As you know, occasionally, I invite others to post, who have a perspective that I believe my readers will appreciate. Today’s guest post is from Susan Freeman, whose business development and communication workshops “help women in business communicate effectively with the world -- and help men communicate with women in business.”

Mike O'Horo


Socrates.jpg

When asked what builds trust and credibility early in a relationship with this CEO of a $12 Billion company, he said, "I can always tell how experienced and insightful a prospective lawyer is by the quality of his questions and how intently he listens. That's just how simple it is."

When you adopt the Socratic Method, you approach nearly every conversation differently. It really is apples and oranges…

"Remember that there is nothing stable in human affairs; therefore avoid undue elation in prosperity or undue depression in adversity." Socrates, 469 - 399 B.C.

The great management thinker Peter Drucker used to pose questions to his clients, focusing on Mission, Customers, Value, Results, and a Plan.

These clients were large corporations but also major nonprofit organizations like the American Red Cross and the Girl Scouts. During his questioning sessions, Drucker would shake up even the most confident CEOs.

Good questions are more powerful than any answers.jpg

Client-needs assessment

While it’s important to provide the prospect/client with as much information as you can, it’s also important to find out as much as possible about their business. In doing so, we might think about a strategy for the specific kinds of work on which we would like to partner with clients.

The best way to do this is by conducting a Client Needs Assessment.

The basis for conducting the assessment is simply to identify the client’s needs and objectives. It will also give you and the client the opportunity to brainstorm and create a plan that the client can clearly see will address their needs and objectives. The key is to strategize and present this information in a way that addresses their questions and concerns before you ask for their business.

In no way should anyone ask all of these questions in one sitting. The following are simply powerful questions that show respect for the client, giving him/her an opportunity to share what’s most important to him/her. Any one of these, where germane, helps you to show respect, gain trust, build report and ultimately, be likable. Since people want to work with people they like, why not give listening, rather than talking, a try?

Questions for the client-needs assessment

  1. From your perspective, what would be a valuable way for us to spend this time together?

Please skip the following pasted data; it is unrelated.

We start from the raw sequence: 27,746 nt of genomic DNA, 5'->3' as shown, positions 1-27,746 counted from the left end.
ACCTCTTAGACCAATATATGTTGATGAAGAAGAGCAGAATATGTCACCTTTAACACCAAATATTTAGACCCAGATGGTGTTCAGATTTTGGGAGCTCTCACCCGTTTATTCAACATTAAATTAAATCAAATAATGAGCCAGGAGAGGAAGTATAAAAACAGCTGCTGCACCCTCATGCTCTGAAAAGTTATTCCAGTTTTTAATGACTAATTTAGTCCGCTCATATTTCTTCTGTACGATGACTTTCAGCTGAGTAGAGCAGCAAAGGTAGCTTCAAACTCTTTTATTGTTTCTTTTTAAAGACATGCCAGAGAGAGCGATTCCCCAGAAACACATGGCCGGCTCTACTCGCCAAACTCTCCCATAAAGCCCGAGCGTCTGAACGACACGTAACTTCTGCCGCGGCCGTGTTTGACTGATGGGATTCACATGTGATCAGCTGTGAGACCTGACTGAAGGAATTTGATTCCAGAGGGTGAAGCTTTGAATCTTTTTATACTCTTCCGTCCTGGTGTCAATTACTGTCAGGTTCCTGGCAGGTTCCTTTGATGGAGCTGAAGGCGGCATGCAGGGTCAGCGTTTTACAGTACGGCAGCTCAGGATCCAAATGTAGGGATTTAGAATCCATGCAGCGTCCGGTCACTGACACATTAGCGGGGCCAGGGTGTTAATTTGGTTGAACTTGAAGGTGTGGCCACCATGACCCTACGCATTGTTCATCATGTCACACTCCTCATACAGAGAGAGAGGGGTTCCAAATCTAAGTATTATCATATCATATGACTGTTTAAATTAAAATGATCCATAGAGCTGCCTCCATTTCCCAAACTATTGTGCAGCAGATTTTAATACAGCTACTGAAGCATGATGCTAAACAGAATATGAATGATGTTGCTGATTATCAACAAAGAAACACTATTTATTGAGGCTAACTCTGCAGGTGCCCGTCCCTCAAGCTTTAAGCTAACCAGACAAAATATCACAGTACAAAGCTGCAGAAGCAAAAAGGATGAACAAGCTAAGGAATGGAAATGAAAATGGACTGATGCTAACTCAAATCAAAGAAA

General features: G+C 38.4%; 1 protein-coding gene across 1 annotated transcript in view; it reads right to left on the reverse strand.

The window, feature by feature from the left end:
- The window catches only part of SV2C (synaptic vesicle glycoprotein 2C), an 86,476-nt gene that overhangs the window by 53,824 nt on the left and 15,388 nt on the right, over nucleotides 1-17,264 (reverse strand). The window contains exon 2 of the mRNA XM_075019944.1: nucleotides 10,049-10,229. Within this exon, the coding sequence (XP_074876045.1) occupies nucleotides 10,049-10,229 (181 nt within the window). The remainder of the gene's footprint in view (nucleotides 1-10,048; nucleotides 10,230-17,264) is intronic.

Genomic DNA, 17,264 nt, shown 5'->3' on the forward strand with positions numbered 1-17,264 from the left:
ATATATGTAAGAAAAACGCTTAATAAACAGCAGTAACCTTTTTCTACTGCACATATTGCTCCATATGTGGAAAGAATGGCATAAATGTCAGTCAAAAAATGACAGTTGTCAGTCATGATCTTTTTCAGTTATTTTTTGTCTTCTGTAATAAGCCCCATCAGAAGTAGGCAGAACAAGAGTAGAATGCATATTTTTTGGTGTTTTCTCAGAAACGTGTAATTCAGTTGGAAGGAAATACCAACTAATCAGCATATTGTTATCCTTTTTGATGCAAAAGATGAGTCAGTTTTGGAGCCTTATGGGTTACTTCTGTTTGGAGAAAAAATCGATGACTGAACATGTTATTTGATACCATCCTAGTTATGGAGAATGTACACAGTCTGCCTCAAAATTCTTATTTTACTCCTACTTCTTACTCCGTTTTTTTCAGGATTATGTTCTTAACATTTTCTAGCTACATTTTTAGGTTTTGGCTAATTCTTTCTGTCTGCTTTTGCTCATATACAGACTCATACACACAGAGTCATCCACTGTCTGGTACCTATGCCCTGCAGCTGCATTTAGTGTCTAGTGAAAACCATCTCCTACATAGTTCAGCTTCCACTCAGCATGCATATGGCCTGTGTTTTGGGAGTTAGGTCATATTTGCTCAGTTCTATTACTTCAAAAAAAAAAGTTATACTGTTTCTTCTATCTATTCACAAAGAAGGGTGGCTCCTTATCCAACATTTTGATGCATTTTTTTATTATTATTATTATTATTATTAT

2. What would be useful for you to know about our firm?

  3. What prompted your interest in our meeting?

  4. In talking to my clients in your industry, I'm struck by a couple of particular issues they are grappling with. These include: [give examples]. How would these resonate with you and your management?

  5. How is your organization reacting to. . .? (a recent, important development in this client's industry or function)

  6. How are you handling. . .? (new competition, low-cost imports, a new regulatory framework, etc.)

  7. Is there is a particular competitor you admire?

  8. Can you tell me what your biggest priorities are for this year?

  9. What are your most significant opportunities for growth over the next several years?

  10. What exactly do you mean when you say. . .? (“risk-averse”, “dysfunctional”, “challenging,” etc.)

  11. Who would you say are your most valuable customers?

  12. What would your best customers say are the main reasons they do business with you?

  13. Why do customers stay with you?

  14. Why do customers leave?

  15. When customers complain, what do they say?

  16. How have your customers’ expectations changed over the past five years?

  17. How would you describe the biggest challenges facing your own customers?

  18. What's the driving force behind this particular initiative? (What is behind the drive to reduce costs, design a new organization, etc.?)

  19. What would “better” (risk management, organizational effectiveness, etc.) look like?

  20. How did you reach the decision to seek outside help?

  21. How much agreement is there, internally, about the problem and the possible solutions?

  22. From your perspective, given everything we've discussed, what would be a helpful follow-up to this meeting?

Know, don’t guess, what’s important

Good questions challenge thinking. They reframe and redefine problems and challenges. According to Andrew Sobel, author of Power Questions, ”They throw cold water on our most dearly held assumptions, and force us out of our traditional thinking. They motivate us to learn and discover more. They remind us of what is most important in our lives.”

Socrates used questions to great effect, and his questions were teaching tools. They were also a means to change indelibly the people around him. We have two ears and one mouth for a reason -- to listen twice as much as we talk.

Raise your value and show your client the respect he/she deserves. Build a trusted advisor relationship based on knowing -- not just feeling or worse, guessing -- what’s most important to the client.

Susan Freeman


Susan Freeman founded Freeman Means Business™ to help women in professional services develop business through effective communication and superlative client care. Susan’s coaching and training draws on her significant experiences as a sales executive in the financial services industry, her marketing and business development training in the legal industry, and her studies (master’s degree) in communication theory. More about Susan